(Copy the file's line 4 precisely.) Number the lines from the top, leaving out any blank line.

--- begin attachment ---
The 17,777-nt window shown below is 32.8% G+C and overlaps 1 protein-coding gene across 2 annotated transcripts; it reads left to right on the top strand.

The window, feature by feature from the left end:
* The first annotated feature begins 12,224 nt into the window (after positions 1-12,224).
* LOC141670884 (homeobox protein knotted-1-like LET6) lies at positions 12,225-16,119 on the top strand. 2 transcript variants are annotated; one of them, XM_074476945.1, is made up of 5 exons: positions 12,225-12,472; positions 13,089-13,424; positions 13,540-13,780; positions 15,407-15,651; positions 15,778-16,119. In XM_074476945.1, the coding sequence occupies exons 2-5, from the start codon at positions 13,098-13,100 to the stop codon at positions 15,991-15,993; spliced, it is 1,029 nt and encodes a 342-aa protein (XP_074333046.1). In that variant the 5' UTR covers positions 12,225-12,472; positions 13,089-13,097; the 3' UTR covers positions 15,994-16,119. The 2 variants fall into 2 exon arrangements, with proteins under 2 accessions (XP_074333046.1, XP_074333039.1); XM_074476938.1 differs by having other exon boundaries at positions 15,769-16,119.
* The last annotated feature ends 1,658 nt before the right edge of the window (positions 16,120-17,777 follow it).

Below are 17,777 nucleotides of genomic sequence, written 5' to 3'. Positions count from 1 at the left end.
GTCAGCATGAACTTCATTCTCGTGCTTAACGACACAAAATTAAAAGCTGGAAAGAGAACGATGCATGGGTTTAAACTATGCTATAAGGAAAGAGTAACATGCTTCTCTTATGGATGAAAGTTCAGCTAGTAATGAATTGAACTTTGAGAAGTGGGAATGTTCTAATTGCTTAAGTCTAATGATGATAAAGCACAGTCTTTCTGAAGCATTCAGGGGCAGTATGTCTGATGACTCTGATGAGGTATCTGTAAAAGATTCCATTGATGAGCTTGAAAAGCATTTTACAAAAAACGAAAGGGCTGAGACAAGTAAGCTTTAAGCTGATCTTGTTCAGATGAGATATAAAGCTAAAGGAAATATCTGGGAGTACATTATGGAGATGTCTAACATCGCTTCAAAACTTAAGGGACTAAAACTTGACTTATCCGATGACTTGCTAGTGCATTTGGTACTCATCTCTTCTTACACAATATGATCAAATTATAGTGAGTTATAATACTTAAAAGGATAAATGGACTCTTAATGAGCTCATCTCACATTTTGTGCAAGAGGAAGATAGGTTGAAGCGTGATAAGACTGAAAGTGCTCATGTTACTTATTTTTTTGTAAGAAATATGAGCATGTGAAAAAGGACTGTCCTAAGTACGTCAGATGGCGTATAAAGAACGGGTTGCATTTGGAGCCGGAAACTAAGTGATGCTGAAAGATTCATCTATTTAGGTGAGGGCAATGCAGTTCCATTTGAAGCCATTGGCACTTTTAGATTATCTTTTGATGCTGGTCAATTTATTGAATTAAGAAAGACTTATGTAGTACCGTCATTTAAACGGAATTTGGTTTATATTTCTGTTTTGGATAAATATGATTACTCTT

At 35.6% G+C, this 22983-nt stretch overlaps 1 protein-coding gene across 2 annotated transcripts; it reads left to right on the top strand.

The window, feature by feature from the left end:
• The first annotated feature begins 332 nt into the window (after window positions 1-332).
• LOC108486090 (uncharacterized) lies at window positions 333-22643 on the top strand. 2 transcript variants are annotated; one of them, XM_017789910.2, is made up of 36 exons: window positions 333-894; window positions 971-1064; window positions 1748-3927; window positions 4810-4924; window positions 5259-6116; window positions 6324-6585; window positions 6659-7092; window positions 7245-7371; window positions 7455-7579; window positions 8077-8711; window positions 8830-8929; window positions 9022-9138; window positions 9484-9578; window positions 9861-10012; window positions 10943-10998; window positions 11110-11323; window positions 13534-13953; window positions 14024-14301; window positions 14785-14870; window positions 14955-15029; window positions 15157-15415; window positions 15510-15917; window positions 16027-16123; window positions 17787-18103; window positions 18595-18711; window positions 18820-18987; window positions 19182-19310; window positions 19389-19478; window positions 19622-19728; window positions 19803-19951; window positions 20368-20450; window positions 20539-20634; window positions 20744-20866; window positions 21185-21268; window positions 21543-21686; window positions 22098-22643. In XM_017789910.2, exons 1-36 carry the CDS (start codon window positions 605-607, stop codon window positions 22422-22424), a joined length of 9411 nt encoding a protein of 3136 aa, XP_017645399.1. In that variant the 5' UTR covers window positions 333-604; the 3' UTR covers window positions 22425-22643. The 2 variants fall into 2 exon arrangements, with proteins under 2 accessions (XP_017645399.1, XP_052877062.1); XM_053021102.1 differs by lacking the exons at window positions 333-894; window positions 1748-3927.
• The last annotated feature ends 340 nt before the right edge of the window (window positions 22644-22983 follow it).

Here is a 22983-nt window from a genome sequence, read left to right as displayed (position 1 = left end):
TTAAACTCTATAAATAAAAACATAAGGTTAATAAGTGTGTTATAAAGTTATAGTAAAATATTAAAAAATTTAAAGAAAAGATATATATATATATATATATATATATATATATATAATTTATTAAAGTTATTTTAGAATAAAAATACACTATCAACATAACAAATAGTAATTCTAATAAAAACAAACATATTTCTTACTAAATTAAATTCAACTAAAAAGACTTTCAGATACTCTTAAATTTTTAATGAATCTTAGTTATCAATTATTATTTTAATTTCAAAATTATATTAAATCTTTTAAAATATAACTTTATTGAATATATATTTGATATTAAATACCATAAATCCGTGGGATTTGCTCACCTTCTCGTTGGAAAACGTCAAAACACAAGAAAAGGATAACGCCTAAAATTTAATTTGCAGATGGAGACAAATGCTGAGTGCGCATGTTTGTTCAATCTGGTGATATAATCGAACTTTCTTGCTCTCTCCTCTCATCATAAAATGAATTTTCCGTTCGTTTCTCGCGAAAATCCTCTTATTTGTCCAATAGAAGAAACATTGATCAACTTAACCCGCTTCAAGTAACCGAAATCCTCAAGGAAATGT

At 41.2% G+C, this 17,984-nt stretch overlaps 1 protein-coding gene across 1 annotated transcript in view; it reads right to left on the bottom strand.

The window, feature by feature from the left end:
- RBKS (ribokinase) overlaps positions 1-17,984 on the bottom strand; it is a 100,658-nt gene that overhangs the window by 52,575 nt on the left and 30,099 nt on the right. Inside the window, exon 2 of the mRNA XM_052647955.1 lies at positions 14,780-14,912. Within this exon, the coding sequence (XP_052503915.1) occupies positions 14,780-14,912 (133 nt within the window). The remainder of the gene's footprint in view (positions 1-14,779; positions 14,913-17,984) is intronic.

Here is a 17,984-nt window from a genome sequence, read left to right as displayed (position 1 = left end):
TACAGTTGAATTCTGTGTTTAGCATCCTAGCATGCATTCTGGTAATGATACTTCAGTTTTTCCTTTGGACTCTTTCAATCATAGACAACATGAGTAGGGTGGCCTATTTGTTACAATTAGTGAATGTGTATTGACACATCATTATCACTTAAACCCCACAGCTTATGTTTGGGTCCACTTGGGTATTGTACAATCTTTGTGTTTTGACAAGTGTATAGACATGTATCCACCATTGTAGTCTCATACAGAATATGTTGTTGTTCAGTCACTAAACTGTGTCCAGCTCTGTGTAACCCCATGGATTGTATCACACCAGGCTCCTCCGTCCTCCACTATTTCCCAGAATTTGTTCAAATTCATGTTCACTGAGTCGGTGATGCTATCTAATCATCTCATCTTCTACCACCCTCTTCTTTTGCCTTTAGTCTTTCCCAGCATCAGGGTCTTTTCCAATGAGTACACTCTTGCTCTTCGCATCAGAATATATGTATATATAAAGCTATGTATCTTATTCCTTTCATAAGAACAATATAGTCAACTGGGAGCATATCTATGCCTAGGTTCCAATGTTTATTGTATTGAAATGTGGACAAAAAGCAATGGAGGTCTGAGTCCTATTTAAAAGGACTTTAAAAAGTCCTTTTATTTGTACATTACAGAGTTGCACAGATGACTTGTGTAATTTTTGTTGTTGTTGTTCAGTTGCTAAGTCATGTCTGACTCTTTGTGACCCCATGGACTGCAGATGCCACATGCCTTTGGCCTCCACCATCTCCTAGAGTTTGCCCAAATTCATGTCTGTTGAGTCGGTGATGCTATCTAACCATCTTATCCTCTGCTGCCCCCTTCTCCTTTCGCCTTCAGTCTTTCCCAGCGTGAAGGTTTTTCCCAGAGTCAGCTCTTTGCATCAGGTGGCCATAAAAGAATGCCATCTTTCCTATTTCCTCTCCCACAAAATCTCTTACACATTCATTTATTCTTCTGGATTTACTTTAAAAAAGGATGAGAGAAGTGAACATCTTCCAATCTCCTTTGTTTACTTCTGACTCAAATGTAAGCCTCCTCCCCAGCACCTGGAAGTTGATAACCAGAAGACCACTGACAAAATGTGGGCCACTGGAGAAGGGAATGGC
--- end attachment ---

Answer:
* LOC141670884 (homeobox protein knotted-1-like LET6) lies at positions 12,225-16,119 on the top strand. 2 transcript variants are annotated; one of them, XM_074476945.1, is made up of 5 exons: positions 12,225-12,472; positions 13,089-13,424; positions 13,540-13,780; positions 15,407-15,651; positions 15,778-16,119. In XM_074476945.1, the coding sequence occupies exons 2-5, from the start codon at positions 13,098-13,100 to the stop codon at positions 15,991-15,993; spliced, it is 1,029 nt and encodes a 342-aa protein (XP_074333046.1). In that variant the 5' UTR covers positions 12,225-12,472; positions 13,089-13,097; the 3' UTR covers positions 15,994-16,119. The 2 variants fall into 2 exon arrangements, with proteins under 2 accessions (XP_074333046.1, XP_074333039.1); XM_074476938.1 differs by having other exon boundaries at positions 15,769-16,119.